Show Dog

Someone had to win this dog fight, and after 40 minutes Connecticut showed its teeth.

Then again, it’s not that the Huskies shot well from the floor. Rather, it was that Butler had the worst-ever shooting performance in the history of the NCAA men’s championship game.

And therein lies why the Huskies came away with their recent 53-41 victory at Reliant Stadium in Houston, Texas, and captured the school’s third basketball title under Head Coach Jim Calhoun.

How’s this for shooting? At the half, the Bulldogs and Huskies combined to make 26 percent from the field. Butler connected on 22 percent (six of 27), and still led 22-19.

Butler was outrebounded by nine at the half, and Connecticut had 14 points in the paint, compared to none for the Bulldogs, who came up two points shy to heavily-favored Duke a year ago in the same game.

“I love to coach and I love this team,’’ said Calhoun. “In the second half we willed our way to the win.”

In front of 70,376 fans, Butler made 18.8 percent from the field (12 of 64), and missed six of 14 free throws. Butler (28-10) converted nine of 33 from the three-point line.

Connecticut freshman shooting guard Jeremy Lamb couldn’t locate the hoop in the first half, but took over in the second half by scoring 12 points.

Junior point guard Kemba Walker was the game’s high scorer with 16 points, and voted the Most Outstanding Player.

“This is a great win for us,’’ said Walker, who hit five of 19 from the floor, pulled down nine rebounds, and will likely make himself eligible for the June NBA draft.

The Huskies placed ninth in the Big East regular-season standings, and sank 19 of 55 shots (34.5 percent), 14 of 16 from the charity line, and outrebounded the Bulldogs, 53-41.

Connecticut (32-9) outscored Butler 8-3 over the first four minutes and six seconds of the second half and led 27-25. It became 31-26 with 13:31 showing when Lamb (four of eight and seven rebounds) stole the ball and jammed it as Butler called time out.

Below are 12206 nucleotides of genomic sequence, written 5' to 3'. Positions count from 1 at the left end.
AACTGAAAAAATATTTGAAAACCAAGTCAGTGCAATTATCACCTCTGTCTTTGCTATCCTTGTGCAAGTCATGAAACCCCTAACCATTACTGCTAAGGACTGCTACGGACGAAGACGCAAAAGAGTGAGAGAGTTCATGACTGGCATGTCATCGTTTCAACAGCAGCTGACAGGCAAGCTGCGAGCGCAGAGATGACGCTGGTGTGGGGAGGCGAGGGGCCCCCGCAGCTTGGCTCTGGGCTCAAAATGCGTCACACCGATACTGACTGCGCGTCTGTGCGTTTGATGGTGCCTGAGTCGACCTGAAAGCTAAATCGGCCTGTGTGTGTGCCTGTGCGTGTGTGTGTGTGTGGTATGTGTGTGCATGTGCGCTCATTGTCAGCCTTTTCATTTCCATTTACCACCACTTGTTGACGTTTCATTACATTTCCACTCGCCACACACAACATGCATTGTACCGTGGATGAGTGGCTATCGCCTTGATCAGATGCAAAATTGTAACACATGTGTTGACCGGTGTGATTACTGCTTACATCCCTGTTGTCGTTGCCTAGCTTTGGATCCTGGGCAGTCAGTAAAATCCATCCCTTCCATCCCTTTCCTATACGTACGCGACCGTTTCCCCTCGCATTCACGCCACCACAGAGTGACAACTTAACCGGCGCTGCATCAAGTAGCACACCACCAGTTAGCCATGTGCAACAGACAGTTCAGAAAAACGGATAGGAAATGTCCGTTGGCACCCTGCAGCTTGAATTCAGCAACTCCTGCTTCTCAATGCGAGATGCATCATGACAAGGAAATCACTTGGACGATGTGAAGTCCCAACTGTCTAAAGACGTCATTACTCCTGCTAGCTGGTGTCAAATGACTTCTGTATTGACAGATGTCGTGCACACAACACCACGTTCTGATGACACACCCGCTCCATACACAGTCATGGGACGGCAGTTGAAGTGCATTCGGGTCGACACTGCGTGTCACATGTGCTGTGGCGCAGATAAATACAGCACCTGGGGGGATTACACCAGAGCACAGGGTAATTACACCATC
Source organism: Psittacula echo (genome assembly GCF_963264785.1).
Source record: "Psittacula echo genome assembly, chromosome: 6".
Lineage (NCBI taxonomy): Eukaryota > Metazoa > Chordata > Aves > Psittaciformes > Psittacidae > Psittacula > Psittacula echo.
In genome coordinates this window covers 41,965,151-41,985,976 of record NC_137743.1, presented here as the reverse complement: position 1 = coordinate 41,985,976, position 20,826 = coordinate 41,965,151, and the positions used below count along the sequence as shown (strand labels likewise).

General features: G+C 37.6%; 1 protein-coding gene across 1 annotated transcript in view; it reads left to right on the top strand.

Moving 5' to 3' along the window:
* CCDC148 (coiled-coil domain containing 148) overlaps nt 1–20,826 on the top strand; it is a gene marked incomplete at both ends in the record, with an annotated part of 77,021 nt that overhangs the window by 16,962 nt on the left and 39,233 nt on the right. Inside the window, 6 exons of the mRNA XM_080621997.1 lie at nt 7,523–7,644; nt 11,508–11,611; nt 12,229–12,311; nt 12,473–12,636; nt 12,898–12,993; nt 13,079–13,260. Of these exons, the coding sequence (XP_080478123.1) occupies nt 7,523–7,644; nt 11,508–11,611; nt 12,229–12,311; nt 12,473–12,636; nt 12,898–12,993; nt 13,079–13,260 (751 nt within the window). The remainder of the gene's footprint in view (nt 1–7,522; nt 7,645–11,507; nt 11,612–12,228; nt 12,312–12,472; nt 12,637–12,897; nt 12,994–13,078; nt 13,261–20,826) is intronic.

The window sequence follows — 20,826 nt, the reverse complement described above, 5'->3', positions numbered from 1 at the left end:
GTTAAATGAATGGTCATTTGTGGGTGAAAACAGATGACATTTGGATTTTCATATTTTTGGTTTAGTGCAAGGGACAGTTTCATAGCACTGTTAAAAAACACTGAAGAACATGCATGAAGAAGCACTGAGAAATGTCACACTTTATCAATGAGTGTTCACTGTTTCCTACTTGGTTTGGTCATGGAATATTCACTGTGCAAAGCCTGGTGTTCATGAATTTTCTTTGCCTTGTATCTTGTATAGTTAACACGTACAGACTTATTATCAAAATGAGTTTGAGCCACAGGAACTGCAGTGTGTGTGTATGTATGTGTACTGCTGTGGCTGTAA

“It was frustrating,’’ said Brad Stevens, the Butler Head Coach. “They were the best close-out team we’ve played. They contested every shot. At the end we took some chances. We gambled and trapped, and they made some easy baskets.”

The Huskies increased their lead to 39-28 with 10:05 left, and Connecticut was in front 43-30 with 5:49 left on the clock.

Butler has made a name for itself by appearing in the last two title matches, and there was real talk it had a legitimate chance of winning because of senior power forward Matt Howard (seven points with six rebounds) and junior shooting guard Shelvin Mack (13 points and nine caroms).

The two finished by hitting five of 28 shots, hardly enough to defeat an average team, let alone the Huskies, who came in having won 10 straight after taking five games in five days in the Big East Tournament.

The Huskies led 4-3 with 15:58 left and 13-9 four minutes later. The Bulldogs showed grit and went on a 7-2 blitz to pull ahead 16-15 with 6:44 left.

With 3:49 remaining it was knotted at 19-19, until Mack (four of 15) canned a three-pointer at the buzzer.

Rick Assad has been a sportswriter for more than two decades. He has a political science degree from UCLA, a journalism degree from CSUN, and is a staff writer for diamondboxing.com, and is a columnist for socalboxing.wordpress.com. You may e-mail him at richsports5@sbcglobal.net.

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